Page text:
RAID for performance? Any use it?

This is the MB I am getting
http://www.msi.com.tw/program/products/mainboard/mbd/pro_mbd_detail.php?UID=737

It supports RAID - SATA II 1~4 supports RAID 0, 1 and 0+1 mode by AMD® SB600

I have 2 Raptor 70gig 10k harddrives.
My original plan was 1 for WinXP and the second for the program apps
There will be NO data storage on these drives.

I am working on setting up internal/external storage for my data (redundant)

Think it is better to have WinXP, Programs and swap files on separate disk?
Or create RAID and have it all together.
This is strictly for performance...

Any suggestions?
13 answers Last reply
More about raid performance
  1. you wont benefit much from going with raid 0 unless youre dealing with either editing large audio or video files, or making large sized data transfers, because of the increased sequential transfer rates that raid 0 brings... optimally, youll see up to around 15% performance boost in those situations... for most other situations, youll see a fraction of that performance increase (excluding benchmarks, and windows boot times)

    for game loading times, youll see a very nominal ~1 second improvement on average for the majority of games (google for something like 'raid 0 game load time' and you should see quite a few reviews and benchmarks come up)

    its probably better just to go with 2 seperate drives, one for your main os and application data, the other to seperate the reads and writes between drives (os pagefile, scrap file for photoshop, internet cache, another operating system, etc)

    even though no critical data is being stored on either drive, its always a good idea to have at least some form of back up, especially in the case of overclocking... OCing can cause data corruption on a hdd
  2. I will be doing large file transfers and video editing...

    Maybe I should do this:
    36gb raptor for Windows
    2X 70gp raptor for programs and the video files that I am working on RAID 1


    Then my 400gb drives for data storage and back-up
  3. well, raid 1 wont bring any performance boost, itll just duplicate the data between drives, also cutting the total capacity in half, so instead of 146gb total capacity of raid 0, youll have 74gb total (its just used for data redundancy)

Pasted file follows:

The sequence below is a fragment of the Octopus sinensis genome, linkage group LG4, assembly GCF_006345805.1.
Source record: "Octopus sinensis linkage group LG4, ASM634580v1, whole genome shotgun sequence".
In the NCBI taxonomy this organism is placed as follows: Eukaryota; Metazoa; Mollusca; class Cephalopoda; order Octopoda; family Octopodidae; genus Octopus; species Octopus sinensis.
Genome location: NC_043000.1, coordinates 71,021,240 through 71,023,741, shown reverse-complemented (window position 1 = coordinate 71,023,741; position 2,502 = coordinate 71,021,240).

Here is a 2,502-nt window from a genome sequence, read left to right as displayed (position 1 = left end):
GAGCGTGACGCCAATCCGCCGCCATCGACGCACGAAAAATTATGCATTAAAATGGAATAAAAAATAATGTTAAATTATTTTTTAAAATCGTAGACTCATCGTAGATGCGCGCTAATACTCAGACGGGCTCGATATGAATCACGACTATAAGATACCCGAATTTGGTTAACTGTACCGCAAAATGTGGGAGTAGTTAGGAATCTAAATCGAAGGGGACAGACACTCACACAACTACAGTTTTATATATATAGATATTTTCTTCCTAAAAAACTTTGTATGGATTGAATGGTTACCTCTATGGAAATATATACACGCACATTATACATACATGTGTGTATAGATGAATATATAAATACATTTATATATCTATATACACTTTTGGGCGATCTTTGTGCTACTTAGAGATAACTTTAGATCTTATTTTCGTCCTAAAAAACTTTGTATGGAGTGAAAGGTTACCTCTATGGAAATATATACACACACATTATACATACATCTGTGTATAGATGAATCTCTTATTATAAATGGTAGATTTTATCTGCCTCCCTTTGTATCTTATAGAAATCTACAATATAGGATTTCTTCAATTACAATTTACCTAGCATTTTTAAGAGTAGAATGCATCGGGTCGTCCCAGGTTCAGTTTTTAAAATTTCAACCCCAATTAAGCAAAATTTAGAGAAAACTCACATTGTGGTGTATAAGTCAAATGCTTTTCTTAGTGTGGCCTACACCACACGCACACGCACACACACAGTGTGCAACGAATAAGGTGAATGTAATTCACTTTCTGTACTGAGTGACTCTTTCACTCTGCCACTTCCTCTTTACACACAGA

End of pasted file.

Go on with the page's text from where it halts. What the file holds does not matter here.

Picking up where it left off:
but, if you go 36gb raptor for windows
    and 2x 74gb raptor in raid 0 for programs and video editing, and the 400gb hdds for data backup like you said, then that sounds good
  4. I goofed, I ment to say RAID 1 for the programs.

    Does it make sense to have the programs and the video to be edited on the same drive?

    Or would it be better to have WinXP and the programs on the 36gb raptor
    Then just the video to be worked on on the RAID 1 raptors?
    Or once the program is loaded, the disk does not matter anymore??


    What about the windows swapfile then?

    36gb raptor - WinXP
    2X70gb raptor RAID 1 - Programs and editing (swapfile also?)
    all other HD for data back-up/redundant (or put the swapfile here)
  5. yeah, i would say to just have all your applications on the 36gb raptor, and the videos being edited saved to, and worked on from the raid 0 array

    the windows swapfile ideally should be placed on a seperate physical hdd than the os, but, i would say in this case, since the majority of your editing is going to occupy the arrays performance, to possibly just leave the pagefile on the 36gb raptor with the os... it might not hurt editing performance really to have the pagefile on the array, but you can try both to see which works out better performancewise

    as far as the size of the pagefile, i believe it should be 1.5 times the amount of system ram that you have installed, with both the minimum and maximum amounts set the same

    edit: yeah, as long as you leave your backup hdds connected, you can put the pagefile on them, since they wont be getting much work on average (im assuming theyre not external hdds, external hdds might not allow fast enough pagefile access, but, again, you can try to see which works best)
  6. I was planning on 400gb internal HD's for back-up
    Then 400gb external HD's for redundant back-up.

    Maybe it would be better to have WinXP, programs and video editing on the same RAID 1??
    I could probably then even swing 3 70gb raptors...for the RAID 1

    I would get rid of the 36gb raptor..

    Could I then install winXP and software and mirror them to the 400gb back-up drive. In case of a system crash?
  7. the only problem i can see with that, is that you would be combining all of the reads and writes together, if everything being actively used is on the same array (OS, applications, pagefile, media editing)... they wont operate independantly in parallel then [on seperate hdds], which i think would hurt performance more than help

    as far as duplicating the os and applications, you can use disk imaging software such as norton ghost, to create an exact duplicate of your os hdd (i havent used it myself, so i dont know much about it really, but, it will allow for an effective backup)... and then you can copy the os image to one of your 400gb hdds